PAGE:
The case comes amid growing U.S. concern about Chinese spying and enhanced prosecution efforts across the country.

More here.

Friday, August 01, 2008

Five Stars: Talk To Me

Don Cheadle as Petey Greene.

Yes, I know I'm a little late to the party, but I finally just saw this movie.

It was fantastic. I can't recommend it enough.

- ferg

Firewall Vendors Scramble to Fix DNS Problem

Robert McMillan writes on PC World:

Nearly a month after a critical flaw in the Internet's Domain Name System was first reported, vendors of some of the most widely used firewall software are scrambling to fix a problem that can essentially undo part of the patches that address this bug.

The DNS flaw affects server software made by many vendors, including Microsoft, Cisco Systems, and the Internet Systems Consortium.

Some firewall software undoes a source port randomization feature that was introduced in the DNS patches. While this change doesn't completely negate the DNS patch, it could make it easier for attackers to pull off a cache-poisoning attack against the DNS server, security experts say.

This could lead to virtually undetectable phishing attacks against users of those DNS servers.

More here.

U.S. Toll in Iraq, Afghanistan

Iraq and Afghanistan statistics via The Boston Globe (AP).

As of Friday, Aug. 1, 2008, at least 4,127 members of the U.S. military have died in the Iraq war since it began in March 2003, according to an Associated Press count.

The figure includes eight military civilians killed in action. At least 3,362 died as a result of hostile action, according to the military's numbers.

The AP count is two fewer than the Defense Department's tally, last updated Friday at 10 a.m. EDT.

As of Friday, Aug. 1, 2008, at least 491 members of the U.S. military had died in Afghanistan, Pakistan and Uzbekistan as a result of the U.S. invasion of Afghanistan in late 2001, according to the Defense Department. The department last updated its figures Saturday at 10 a.m. EDT.

Of those, the military reports 347 were killed by hostile action.

More here and here.

And as always, the Iraq Coalition Casualty Count keeps the grim watch on their website here.

Honor the Fallen.

Black Hats and Cold War

Kelly Jackson Higgins writes on Dark Reading:

What you can’t see can hurt you -- and most likely, it already has. By now, your credit card number is probably sitting somewhere on a crime server, either already compromised or ripe for the picking. But since we don’t actually see this happen nor can we put a face to the perpetrators, it’s easy to dismiss the threat or ignore it altogether -- until we feel it in our wallets.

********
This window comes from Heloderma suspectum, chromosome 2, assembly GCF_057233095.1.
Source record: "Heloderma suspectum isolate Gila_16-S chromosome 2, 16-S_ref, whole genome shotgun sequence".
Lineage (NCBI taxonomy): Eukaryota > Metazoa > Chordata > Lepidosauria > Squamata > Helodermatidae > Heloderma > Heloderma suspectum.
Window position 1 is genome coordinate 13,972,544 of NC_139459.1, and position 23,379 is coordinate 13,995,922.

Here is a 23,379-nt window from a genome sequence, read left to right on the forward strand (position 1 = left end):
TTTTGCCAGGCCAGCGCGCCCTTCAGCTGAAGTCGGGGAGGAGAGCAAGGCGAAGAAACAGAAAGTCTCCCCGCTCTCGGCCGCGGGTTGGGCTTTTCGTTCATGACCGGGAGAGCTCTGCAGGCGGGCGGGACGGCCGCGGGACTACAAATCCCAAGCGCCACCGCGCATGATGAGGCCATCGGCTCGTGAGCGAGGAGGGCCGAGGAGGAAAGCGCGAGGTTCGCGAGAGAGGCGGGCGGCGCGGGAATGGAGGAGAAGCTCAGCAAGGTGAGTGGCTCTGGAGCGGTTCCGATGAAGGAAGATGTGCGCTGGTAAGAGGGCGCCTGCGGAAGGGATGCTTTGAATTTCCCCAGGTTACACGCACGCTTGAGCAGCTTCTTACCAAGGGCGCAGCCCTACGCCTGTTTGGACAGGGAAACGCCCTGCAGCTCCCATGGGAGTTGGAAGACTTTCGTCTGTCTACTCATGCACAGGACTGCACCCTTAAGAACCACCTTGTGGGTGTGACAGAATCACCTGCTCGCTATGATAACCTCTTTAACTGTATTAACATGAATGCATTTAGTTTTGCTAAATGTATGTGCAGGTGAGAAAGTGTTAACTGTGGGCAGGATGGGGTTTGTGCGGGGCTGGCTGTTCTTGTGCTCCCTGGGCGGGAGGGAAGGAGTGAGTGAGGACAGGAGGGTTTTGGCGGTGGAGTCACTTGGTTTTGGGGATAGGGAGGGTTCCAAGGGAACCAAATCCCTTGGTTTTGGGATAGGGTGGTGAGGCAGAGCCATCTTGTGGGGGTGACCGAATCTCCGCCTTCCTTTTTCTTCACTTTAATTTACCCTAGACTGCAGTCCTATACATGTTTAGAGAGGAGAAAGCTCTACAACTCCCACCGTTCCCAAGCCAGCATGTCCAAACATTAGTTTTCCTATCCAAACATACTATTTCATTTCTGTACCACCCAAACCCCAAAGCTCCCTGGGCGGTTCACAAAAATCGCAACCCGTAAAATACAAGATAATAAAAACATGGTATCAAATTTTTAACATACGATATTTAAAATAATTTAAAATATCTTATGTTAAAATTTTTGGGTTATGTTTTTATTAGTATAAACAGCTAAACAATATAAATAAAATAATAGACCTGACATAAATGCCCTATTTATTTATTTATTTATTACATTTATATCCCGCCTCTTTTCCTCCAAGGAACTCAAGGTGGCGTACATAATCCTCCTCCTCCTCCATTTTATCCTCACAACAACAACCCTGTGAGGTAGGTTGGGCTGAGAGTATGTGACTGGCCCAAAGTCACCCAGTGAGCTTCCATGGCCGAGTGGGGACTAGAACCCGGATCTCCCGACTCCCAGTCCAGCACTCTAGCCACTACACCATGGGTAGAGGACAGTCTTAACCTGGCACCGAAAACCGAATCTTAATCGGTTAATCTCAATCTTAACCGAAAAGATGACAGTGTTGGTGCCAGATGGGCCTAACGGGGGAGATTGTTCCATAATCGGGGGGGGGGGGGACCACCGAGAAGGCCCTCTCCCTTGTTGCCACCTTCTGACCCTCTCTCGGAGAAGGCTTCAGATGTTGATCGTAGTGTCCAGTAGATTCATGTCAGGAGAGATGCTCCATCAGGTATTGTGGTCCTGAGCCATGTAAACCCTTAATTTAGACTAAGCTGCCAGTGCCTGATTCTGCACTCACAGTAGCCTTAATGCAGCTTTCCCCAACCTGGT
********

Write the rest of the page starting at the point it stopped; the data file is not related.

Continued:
The stakes are higher than a compromised credit card account, however. There’s a cyberspace Cold War going on right now between the U.S. and two countries-who-must-not-be-named (two guesses), according to a commissioner on the Commission on Cyber Security for the 44th Presidency, which is working on policy, research, and technology recommendations for the next administration to combat cybercrime and cyber warfare.

More here.

FBI: Flash Drive Used to Steal Countrywide Customer Data

Nancy Gohring writes on ComputerWorld:

Struggling home mortgage lender Countrywide, already hit hard by the lending crisis and an investigation into potential fraud at the company, now faces another crisis: One of its former employees has been charged for allegedly stealing personal information about customers.

Rene Rebollo was arrested on Friday by agents with the Federal Bureau of Investigation (FBI) in California, who say he stole and then sold personal information about Countrywide customers throughout the country over a two-year period.

Rebollo worked as a senior financial analyst for Countrywide Home Loan's subprime mortgage division, where he had access to Countrywide databases containing customer data, according to the complaint against him. Using his computer at work, he saved the customer data onto his own flash drives to remove it from the office, the FBI alleges. About a month ago, during an interview by FBI agents, Rebollo admitted he gave out the account information to third parties, according to the complaint.

Rebollo lost his job with Countrywide in July.

Another man, Wahid Siddiqi, was arrested for allegedly buying the stolen data and also selling it.

More here.

Local: Police Make Arrest in Grocery Store ATM Scams


Police arrested a man Friday they say was involved with an ATM scam at a Los Gatos supermarket that lost about $300,000.